Central New York Chapter News & Action Center

The End of Alzheimer's Begins with You.

Watertown Elementary Studies Do A Little Big Thing


Over the next two months, The Chapter is focusing on ways you can Do A Little Big Thing in the fight against Alzheimer’s disease. Today, we shine the spotlight on a Little Big Thing that happened Thursday in Watertown.

IMG_1871The Widrick triplets — Evan, Nolan and Reese — led their classmates at Sherman Elementary in Watertown in an effort called “Change for a Change.”

The second annual event involved the entire school collecting spare change to support the Alzheimer’s Association, Central New York Chapter. At a school assembly on Thursday, the triplets and their 350+ classmates presented the Chapter with a check for $1,005.

NEWS COVERAGE: Elementary students collect $1,000 for Alzheimer’s Association (YNN)

Following the assembly, the students walked with their teachers to a neighboring facility, Samaritan Keep Home, where they visited and sang to the residents.


The triplets, who take part in the Greater Watertown Walk To End Alzheimer’s each fall with their family on the “Walking for Nana” team, started this fundraiser with help from their parents and the school last year. They have raised more than $2,000 to support the fight against Alzheimer’s disease in their two years of collecting Change for a Change.


Support World Alzheimer’s Month on eBay

In September, eBay is supporting the Alzheimer’s Association® with efforts to raise funds and awareness during World Alzheimer’s Month.

From Sept. 17-27, the Alzheimer’s Association will host two celebrity auctions on eBay. One auction will featured a guitar signed by musician Glen Campbell, who is living with Alzheimer’s and currently touring. The other is a “Hilarity for Charity” package, including a meet and greet with Alzheimer’s Association Celebrity Champions Seth Rogen and Lauren Miller next spring.

In addition, eBay will sponsor a $5,000 Tweet Challenge Match. During World’s Alzheimer’s Month @ebaygiving will engage their Twitter audience with a message about the cause. For each retweet of this message, they will donate a $1 to the Association, up to $5,000.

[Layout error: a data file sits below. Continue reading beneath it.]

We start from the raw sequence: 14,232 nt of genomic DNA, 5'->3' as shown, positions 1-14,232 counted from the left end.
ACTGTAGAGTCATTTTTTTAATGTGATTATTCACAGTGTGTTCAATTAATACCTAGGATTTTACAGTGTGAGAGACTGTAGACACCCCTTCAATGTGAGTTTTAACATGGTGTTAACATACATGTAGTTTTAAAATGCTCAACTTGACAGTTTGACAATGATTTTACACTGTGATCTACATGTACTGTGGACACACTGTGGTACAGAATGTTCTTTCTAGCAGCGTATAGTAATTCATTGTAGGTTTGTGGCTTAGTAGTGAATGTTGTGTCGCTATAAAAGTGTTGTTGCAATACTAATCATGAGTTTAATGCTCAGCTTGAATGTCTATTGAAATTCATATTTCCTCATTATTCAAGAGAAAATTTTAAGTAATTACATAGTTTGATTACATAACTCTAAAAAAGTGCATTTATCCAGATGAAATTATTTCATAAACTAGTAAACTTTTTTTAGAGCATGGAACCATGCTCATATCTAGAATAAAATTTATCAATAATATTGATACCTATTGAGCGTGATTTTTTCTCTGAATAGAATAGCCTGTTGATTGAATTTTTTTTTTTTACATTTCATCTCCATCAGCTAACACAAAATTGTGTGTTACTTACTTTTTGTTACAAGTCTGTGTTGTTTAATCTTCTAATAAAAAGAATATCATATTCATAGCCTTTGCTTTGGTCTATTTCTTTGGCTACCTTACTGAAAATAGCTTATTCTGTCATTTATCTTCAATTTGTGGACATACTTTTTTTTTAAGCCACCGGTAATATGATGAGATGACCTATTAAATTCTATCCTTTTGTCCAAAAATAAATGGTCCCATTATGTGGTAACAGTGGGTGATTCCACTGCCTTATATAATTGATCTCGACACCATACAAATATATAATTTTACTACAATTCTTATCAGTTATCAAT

“Change for a Change” Brings Hope for a Cure

Nickels and dimes. Quarters and pennies. Alone, they are coins in our pocket or purse. When it adds up, spare change can bring real change.

The students at Sherman Road Elementary School in Watertown came up with “Change for a Change.” This fundraising project motivated the school’s students to collect coins in a contest between classrooms. The end result more than $1,000 donated to the Chapter on behalf of the school. Here’s coverage of the event from WWNY-TV:

The project was led by the Widrick family. The Widricks walk each fall with the team name “Walking for Nana,” in honor of Stephanie Widrick’s mother, who has Alzheimer’s. Widrick and her husband live in Watertown and send their children to the school.

Alzheimer’s Association Announces Dates, Locations and Presenting Sponsors for Walk To End Alzheimer’s 2012

The nation’s largest event to raise awareness and funds for Alzheimer’s care, support and research returns to Central New York in 2012. The Alzheimer’s Association, Central New York Chapter is proud to announce the dates, locations and presenting sponsors for the six Walk To End Alzheimer’s events that will take place this August and September.